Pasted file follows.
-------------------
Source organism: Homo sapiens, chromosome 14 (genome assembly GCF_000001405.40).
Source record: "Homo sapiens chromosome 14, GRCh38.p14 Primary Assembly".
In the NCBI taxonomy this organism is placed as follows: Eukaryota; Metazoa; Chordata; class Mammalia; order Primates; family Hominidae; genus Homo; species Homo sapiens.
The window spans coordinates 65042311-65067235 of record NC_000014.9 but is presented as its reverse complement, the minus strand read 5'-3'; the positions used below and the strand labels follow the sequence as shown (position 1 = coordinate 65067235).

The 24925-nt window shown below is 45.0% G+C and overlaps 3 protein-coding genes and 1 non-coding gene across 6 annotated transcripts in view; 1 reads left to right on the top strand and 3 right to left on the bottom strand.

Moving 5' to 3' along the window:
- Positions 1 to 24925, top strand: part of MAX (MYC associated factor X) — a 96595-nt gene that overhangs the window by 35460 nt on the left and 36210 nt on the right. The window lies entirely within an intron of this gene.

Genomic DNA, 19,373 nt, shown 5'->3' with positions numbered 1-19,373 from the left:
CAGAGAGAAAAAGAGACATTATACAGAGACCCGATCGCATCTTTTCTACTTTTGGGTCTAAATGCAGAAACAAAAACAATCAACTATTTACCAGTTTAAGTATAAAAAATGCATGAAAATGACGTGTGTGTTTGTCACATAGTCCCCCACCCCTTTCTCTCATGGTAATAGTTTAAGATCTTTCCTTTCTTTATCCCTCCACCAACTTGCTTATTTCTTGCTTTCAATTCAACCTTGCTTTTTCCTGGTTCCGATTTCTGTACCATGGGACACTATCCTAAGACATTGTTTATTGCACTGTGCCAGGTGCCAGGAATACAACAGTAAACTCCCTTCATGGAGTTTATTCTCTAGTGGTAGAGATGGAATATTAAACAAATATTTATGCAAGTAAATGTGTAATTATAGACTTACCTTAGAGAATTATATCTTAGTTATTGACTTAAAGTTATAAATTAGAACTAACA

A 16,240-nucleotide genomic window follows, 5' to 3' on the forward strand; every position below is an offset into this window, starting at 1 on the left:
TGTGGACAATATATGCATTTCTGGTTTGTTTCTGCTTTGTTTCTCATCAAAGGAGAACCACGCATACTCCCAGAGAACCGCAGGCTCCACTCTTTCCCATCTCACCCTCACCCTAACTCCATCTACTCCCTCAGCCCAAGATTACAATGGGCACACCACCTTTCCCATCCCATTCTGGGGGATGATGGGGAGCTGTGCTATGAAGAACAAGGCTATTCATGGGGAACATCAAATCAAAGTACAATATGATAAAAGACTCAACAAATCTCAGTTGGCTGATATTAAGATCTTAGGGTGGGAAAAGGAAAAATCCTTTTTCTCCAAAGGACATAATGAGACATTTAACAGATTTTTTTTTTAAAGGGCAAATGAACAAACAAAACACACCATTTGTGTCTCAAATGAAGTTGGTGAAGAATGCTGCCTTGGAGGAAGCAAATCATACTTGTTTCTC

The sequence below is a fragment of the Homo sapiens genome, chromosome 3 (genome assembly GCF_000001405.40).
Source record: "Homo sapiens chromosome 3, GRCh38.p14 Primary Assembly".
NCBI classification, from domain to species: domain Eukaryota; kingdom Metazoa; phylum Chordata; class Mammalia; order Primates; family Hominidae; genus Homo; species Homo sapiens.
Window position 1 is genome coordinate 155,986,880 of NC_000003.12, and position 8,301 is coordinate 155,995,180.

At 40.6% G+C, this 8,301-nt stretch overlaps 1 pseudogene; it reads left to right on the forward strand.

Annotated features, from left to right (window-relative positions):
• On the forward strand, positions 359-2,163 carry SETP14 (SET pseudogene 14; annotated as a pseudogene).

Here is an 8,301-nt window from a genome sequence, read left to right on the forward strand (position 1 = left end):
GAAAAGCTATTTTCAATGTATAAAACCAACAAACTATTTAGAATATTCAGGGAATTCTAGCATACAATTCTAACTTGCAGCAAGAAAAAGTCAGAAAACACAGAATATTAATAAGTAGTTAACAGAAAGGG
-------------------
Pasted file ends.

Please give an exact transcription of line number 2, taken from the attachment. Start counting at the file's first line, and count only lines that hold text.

Source record: "Homo sapiens chromosome 14, GRCh38.p14 Primary Assembly".